November 19th marked the our 4th Commons Charter online event -- a bioregional meetup for supporters to share why this Charter is vital and how we (as individuals and as a group) could awaken this commons agreement across the various shorelines.
The conversation included people from the Wellington Water Waters, Community Commons Working Group, Children of the Wild, a Commons documentary maker, a social justice advocate, and one of GLC's animators. You can watch the discussion too.
Our round of introductions revealed common ground on wanting to change the language (and related behaviours) on how we relate to water. The group was against more corporate control (like Nestle, Coke, & Pepsi selling packaged water), but the conversation was definitely more about what people DO WANT.
This included a more spiritual and sacred connection to the lands and waters, an identity and biography that better complimented the living bioregion, and a deeper connection with water based in healing and gratitude. A reference to Elinor Ostrum's phrase "a world beyond markets and states" helped us focus more on commons possibilities rather than common barriers for water protection.
We heard a global point of view where Mayans and Russians are managing commons. While each place shapes the commons in their own image, Kevin reminded us that "people get it" all over the world. From wampum belts to the Occupy Movement and from the Haldimand Proclamation to the Greenbelt Foundation, people are making agreements with each other on how to share and manage the lands and waters.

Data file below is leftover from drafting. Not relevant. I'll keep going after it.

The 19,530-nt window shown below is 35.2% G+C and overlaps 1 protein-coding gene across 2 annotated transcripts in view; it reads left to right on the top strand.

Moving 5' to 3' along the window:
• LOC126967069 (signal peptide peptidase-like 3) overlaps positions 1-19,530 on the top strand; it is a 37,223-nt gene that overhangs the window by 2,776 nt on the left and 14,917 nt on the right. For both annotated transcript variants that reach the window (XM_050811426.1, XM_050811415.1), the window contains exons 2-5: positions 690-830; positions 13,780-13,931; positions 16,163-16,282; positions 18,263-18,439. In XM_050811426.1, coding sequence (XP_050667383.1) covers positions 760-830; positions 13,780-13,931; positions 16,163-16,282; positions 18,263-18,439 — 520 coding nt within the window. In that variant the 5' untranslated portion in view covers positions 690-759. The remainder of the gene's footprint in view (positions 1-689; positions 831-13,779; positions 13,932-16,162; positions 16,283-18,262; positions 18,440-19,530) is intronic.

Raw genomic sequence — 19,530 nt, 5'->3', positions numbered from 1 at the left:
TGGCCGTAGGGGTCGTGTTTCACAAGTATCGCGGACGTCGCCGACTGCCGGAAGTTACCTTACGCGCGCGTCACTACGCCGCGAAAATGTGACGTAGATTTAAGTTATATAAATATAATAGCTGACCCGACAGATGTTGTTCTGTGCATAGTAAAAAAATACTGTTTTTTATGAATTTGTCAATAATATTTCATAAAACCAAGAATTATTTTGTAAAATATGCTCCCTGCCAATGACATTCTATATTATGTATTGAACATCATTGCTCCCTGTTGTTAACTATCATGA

There is also the need for more shared experiences. Children of the Wild want to sail across the Great Lakes to plant seeds of a Great Lakes Commons movement, while converging with other people journeying across these waters. By boat, foot, or bike, people could come together and re-connect to their common relationship with water.
We talked about the Right to Water (as with the Right to Housing) and the need for shared markers of human dignity. While governments can choose to ignore these rights, people can still organize and hold power accountable. They can also step into their shared responsibility (as water protectors) to animate an equally powerful force for change.
Commoning (the act of making/managing a commons) is often hiding in plain sight. There are dozens of projects and campaigns (just in the Great Lakes region alone) that are exercising better reciprocity with the land, that are decentralizing decision making, that are planning 7-generations into the future, and that are prospering "beyond market and state". The key for a Great Lakes Commons is more mutual aid with these efforts.
We have one more Charter Campfire conversation this year on December 17th. We hope you can join us in this ongoing work of mutual aid. In the new year we hope to host more strategic dialogues on many of the themes this event (and the previous Charter Cafés) revealed.